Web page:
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Physical Education teacher to Sales Engineer for a Cybersecurity startup

Hey DQ Community!

I wanted to share my story so far in changing to a career in Data/ IT! As I know it would have been helpful for me to hear.

I am a fully qualified teacher in Physical Education, however, I wanted to try a new direction and found coding. After using DQ and other learning tools since September 2020, I am now working as a Sales Engineer for a Cybersecurity Start-up. Where I code everyday!

So, if you are that person who is losing hope or struggling then I promise you it is possible to make the switch no matter your previous background.

The things I learned along the way include:

  • Always ask for feedback and act upon it - then re-email that person proving how you improved (this is literally how I got my job). I applied, got denied, asked for feedback, they gave it to me, acted on it, emailed 3 months later, and they gave a me job.
  • Start applying for jobs now. I still have not finished a DQ path, but I am committed too!
  • There are more than just Data Analyst jobs - such as support engineer, pre-sales, etc. they all require you to code. Opening my horizon helped.
  • Showing your passion in the interview! I know it sounds far-fetched but I got 2 interviews simply because they loved my energy (their words not mine). Learn how to interview well!
  • Figure out who you know, I got a few connections with big firms simply by knowing people (didn’t work out but could for you!)
  • Now figure out your current experience! I started to realize that there were tech companies focused on Education, I found myself targeting them. As some seemed to like my educational background with an ability to code.
  • Finally, the main reason my current company liked me, was because of my teaching background! In my job I have to teach new clients how to use our software, they also liked how teaching had prepared me to do presentations (i.e. I taught PE to 40 kids 7 hours a day for 7 years). So, figure out your strengths and work with them.

Now I am not the best coder but I am persistent! And learn to adapt, this is what I felt got me to switch within a year (also a little luck of course :slight_smile: )

Let me know if you have any questions, happy to answer the best I can!

Stories such as these kept me motivated throughout my journey, so I wanted to share mine!

3 Likes

Woohoo! This is such a great news! Congratulations @rushtondavid23!! :partying_face: :tada: :confetti_ball:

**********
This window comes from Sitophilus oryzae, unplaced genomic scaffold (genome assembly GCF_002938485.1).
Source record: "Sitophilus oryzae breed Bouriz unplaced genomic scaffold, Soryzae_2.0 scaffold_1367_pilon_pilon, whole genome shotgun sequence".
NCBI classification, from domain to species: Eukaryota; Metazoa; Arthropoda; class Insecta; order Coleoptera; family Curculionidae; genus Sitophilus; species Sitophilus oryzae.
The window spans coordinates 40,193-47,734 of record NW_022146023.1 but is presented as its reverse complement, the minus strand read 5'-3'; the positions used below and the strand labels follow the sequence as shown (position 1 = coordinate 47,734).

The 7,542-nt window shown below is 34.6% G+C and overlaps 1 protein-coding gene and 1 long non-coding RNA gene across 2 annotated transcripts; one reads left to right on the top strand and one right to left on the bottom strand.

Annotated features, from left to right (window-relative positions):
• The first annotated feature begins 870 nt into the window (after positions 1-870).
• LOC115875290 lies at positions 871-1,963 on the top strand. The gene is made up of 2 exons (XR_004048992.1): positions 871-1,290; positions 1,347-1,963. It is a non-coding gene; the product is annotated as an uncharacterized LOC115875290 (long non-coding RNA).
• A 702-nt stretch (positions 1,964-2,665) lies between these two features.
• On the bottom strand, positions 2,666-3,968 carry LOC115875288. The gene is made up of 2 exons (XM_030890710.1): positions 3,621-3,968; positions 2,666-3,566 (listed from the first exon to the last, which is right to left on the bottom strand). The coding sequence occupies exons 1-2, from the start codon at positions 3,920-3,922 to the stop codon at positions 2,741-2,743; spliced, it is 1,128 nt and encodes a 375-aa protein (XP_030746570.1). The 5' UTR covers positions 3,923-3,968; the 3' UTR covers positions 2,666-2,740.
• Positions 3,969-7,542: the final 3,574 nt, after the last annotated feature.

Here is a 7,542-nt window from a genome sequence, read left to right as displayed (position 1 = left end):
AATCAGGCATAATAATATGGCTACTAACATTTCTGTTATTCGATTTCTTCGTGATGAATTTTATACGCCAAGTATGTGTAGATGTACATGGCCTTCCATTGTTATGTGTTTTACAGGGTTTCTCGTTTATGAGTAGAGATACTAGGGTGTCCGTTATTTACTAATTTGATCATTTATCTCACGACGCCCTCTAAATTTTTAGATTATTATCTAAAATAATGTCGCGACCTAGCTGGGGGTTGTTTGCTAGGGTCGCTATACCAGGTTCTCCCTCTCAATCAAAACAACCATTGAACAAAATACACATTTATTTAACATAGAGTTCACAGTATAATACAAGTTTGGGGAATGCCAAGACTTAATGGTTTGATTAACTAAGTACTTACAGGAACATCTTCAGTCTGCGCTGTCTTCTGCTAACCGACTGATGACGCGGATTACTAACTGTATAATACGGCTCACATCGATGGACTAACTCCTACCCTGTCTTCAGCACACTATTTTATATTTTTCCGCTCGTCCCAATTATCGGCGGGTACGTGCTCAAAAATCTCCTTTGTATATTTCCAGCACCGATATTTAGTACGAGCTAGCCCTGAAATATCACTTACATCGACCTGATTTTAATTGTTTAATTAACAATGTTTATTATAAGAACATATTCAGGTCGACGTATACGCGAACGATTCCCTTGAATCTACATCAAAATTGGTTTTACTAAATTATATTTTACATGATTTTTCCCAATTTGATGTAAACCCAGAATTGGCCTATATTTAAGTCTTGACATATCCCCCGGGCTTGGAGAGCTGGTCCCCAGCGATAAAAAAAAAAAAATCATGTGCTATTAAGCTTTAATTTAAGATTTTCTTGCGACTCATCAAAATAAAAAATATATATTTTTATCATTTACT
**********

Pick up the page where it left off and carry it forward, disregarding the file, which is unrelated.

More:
I’m so happy for you. :heart_eyes:

Thank you so much for sharing your success story with us. It’s very inspiring! :heavy_heart_exclamation:

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Congrats on the transition! I’m still looking for work, but it’s nice to hear a success story.

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hey congratulations man!
if you dont mind , could you share your story how you have learned and your interview processes?

@Jannat

Appreciate it!

I used Dataquest mainly, then more dabbled in other resources (such as youtube, books). I did do a lot of research into the types of jobs in the tech world that would interest me and I could be qualified for. Such as requirements, salary, languages needed, types of tech companies. This was done via job sites and reddit.

This research made me jump from the Analyst path to the Engineering path. Felt like there were more opportunities for me.

In the interview process, I feel lucky with this. As the company liked my background in teaching with experience using Python. So, it was a one-round interview with the management, where they asked me questions about projects, Dataquest, also, more importantly how my teaching granted me transferable skills.

The next day they offered me the gig.

Hope this helps, let me know if you have more questions.

thanks for letting us know! @rushtondavid23
if you dont mind could you tell us how many hours you had been practicing on DQ and researching (such as youtube, books) everyday ?

Of course.

Honestly, I would go through stages of doing 5 plus hours a day to zero on dataquest. It depended on how busy I was or even how hard the course was. The promise I made to myself was to either read, connect or code every day. I did try to make a strict schedule but with all the coaching I do, it never worked out. So, just crammed it in when I could.

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